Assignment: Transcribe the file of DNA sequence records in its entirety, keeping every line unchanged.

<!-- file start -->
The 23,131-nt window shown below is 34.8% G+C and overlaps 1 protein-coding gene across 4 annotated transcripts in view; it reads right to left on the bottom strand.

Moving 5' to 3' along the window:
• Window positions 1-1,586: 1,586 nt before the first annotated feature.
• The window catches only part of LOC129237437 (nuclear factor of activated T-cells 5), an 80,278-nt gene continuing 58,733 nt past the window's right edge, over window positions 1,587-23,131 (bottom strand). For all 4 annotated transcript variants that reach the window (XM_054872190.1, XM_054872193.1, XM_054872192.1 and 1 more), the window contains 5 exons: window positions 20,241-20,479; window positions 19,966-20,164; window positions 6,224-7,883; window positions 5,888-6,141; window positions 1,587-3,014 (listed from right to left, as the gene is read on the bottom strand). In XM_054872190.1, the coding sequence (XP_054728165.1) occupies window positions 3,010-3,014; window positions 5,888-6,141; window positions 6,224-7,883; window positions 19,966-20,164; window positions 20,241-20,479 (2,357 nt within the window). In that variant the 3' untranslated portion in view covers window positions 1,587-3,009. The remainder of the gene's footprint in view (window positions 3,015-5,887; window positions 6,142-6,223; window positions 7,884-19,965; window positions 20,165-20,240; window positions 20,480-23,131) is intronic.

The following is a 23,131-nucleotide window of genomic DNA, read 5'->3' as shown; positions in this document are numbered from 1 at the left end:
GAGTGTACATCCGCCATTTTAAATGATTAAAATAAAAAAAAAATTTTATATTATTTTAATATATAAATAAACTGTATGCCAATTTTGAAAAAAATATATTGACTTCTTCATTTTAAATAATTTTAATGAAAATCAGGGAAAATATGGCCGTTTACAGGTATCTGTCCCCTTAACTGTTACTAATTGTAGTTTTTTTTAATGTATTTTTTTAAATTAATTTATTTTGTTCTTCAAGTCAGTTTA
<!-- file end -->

The 23,131-nt window shown below is 34.8% G+C and overlaps 1 protein-coding gene across 4 annotated transcripts in view; it reads right to left on the bottom strand.

Moving 5' to 3' along the window:
• Window positions 1-1,586: 1,586 nt before the first annotated feature.
• The window catches only part of LOC129237437 (nuclear factor of activated T-cells 5), an 80,278-nt gene continuing 58,733 nt past the window's right edge, over window positions 1,587-23,131 (bottom strand). For all 4 annotated transcript variants that reach the window (XM_054872190.1, XM_054872193.1, XM_054872192.1 and 1 more), the window contains 5 exons: window positions 20,241-20,479; window positions 19,966-20,164; window positions 6,224-7,883; window positions 5,888-6,141; window positions 1,587-3,014 (listed from right to left, as the gene is read on the bottom strand). In XM_054872190.1, the coding sequence (XP_054728165.1) occupies window positions 3,010-3,014; window positions 5,888-6,141; window positions 6,224-7,883; window positions 19,966-20,164; window positions 20,241-20,479 (2,357 nt within the window). In that variant the 3' untranslated portion in view covers window positions 1,587-3,009. The remainder of the gene's footprint in view (window positions 3,015-5,887; window positions 6,142-6,223; window positions 7,884-19,965; window positions 20,165-20,240; window positions 20,480-23,131) is intronic.

The following is a 23,131-nucleotide window of genomic DNA, read 5'->3' as shown; positions in this document are numbered from 1 at the left end:
GAGTGTACATCCGCCATTTTAAATGATTAAAATAAAAAAAAAATTTTATATTATTTTAATATATAAATAAACTGTATGCCAATTTTGAAAAAAATATATTGACTTCTTCATTTTAAATAATTTTAATGAAAATCAGGGAAAATATGGCCGTTTACAGGTATCTGTCCCCTTAACTGTTACTAATTGTAGTTTTTTTTAATGTATTTTTTTAAATTAATTTATTTTGTTCTTCAAGTCAGTTTA